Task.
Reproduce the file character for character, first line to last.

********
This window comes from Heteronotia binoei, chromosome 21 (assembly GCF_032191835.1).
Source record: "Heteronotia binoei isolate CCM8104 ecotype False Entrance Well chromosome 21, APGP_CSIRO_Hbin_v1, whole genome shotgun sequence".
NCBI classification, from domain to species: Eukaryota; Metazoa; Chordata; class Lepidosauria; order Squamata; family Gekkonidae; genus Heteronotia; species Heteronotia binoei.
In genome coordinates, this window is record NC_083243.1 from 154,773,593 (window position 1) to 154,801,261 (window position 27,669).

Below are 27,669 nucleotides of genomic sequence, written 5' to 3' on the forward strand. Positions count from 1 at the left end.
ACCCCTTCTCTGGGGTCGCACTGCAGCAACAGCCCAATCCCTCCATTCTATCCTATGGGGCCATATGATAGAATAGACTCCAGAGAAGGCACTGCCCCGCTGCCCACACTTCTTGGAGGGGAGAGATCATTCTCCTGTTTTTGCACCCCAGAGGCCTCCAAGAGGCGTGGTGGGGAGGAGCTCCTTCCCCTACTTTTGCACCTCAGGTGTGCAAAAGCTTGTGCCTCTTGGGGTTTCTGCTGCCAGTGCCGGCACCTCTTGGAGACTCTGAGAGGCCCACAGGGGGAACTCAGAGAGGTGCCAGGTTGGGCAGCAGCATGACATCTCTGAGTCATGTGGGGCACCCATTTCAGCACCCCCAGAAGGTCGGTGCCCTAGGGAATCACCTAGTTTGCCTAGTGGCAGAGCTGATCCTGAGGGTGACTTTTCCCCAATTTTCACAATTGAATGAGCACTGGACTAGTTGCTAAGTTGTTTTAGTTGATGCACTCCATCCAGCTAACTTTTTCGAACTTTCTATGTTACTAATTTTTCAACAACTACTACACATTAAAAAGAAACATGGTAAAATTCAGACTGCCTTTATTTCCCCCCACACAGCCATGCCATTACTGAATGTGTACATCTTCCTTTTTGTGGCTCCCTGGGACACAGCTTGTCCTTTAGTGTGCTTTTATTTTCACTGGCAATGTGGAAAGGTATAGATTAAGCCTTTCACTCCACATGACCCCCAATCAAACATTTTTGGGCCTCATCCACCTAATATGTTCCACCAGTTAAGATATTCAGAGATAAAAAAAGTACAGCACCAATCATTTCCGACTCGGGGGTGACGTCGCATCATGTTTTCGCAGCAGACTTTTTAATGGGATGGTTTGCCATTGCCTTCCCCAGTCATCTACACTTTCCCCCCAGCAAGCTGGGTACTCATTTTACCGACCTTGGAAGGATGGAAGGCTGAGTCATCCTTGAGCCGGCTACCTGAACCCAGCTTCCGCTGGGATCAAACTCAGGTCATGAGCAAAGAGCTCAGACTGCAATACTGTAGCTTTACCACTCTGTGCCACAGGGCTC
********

This window comes from Heteronotia binoei, chromosome 21 (assembly GCF_032191835.1).
Source record: "Heteronotia binoei isolate CCM8104 ecotype False Entrance Well chromosome 21, APGP_CSIRO_Hbin_v1, whole genome shotgun sequence".
NCBI classification, from domain to species: Eukaryota; Metazoa; Chordata; class Lepidosauria; order Squamata; family Gekkonidae; genus Heteronotia; species Heteronotia binoei.
In genome coordinates, this window is record NC_083243.1 from 154,773,593 (window position 1) to 154,801,261 (window position 27,669).

Below are 27,669 nucleotides of genomic sequence, written 5' to 3' on the forward strand. Positions count from 1 at the left end.
ACCCCTTCTCTGGGGTCGCACTGCAGCAACAGCCCAATCCCTCCATTCTATCCTATGGGGCCATATGATAGAATAGACTCCAGAGAAGGCACTGCCCCGCTGCCCACACTTCTTGGAGGGGAGAGATCATTCTCCTGTTTTTGCACCCCAGAGGCCTCCAAGAGGCGTGGTGGGGAGGAGCTCCTTCCCCTACTTTTGCACCTCAGGTGTGCAAAAGCTTGTGCCTCTTGGGGTTTCTGCTGCCAGTGCCGGCACCTCTTGGAGACTCTGAGAGGCCCACAGGGGGAACTCAGAGAGGTGCCAGGTTGGGCAGCAGCATGACATCTCTGAGTCATGTGGGGCACCCATTTCAGCACCCCCAGAAGGTCGGTGCCCTAGGGAATCACCTAGTTTGCCTAGTGGCAGAGCTGATCCTGAGGGTGACTTTTCCCCAATTTTCACAATTGAATGAGCACTGGACTAGTTGCTAAGTTGTTTTAGTTGATGCACTCCATCCAGCTAACTTTTTCGAACTTTCTATGTTACTAATTTTTCAACAACTACTACACATTAAAAAGAAACATGGTAAAATTCAGACTGCCTTTATTTCCCCCCACACAGCCATGCCATTACTGAATGTGTACATCTTCCTTTTTGTGGCTCCCTGGGACACAGCTTGTCCTTTAGTGTGCTTTTATTTTCACTGGCAATGTGGAAAGGTATAGATTAAGCCTTTCACTCCACATGACCCCCAATCAAACATTTTTGGGCCTCATCCACCTAATATGTTCCACCAGTTAAGATATTCAGAGATAAAAAAAGTACAGCACCAATCATTTCCGACTCGGGGGTGACGTCGCATCATGTTTTCGCAGCAGACTTTTTAATGGGATGGTTTGCCATTGCCTTCCCCAGTCATCTACACTTTCCCCCCAGCAAGCTGGGTACTCATTTTACCGACCTTGGAAGGATGGAAGGCTGAGTCATCCTTGAGCCGGCTACCTGAACCCAGCTTCCGCTGGGATCAAACTCAGGTCATGAGCAAAGAGCTCAGACTGCAATACTGTAGCTTTACCACTCTGTGCCACAGGGCTC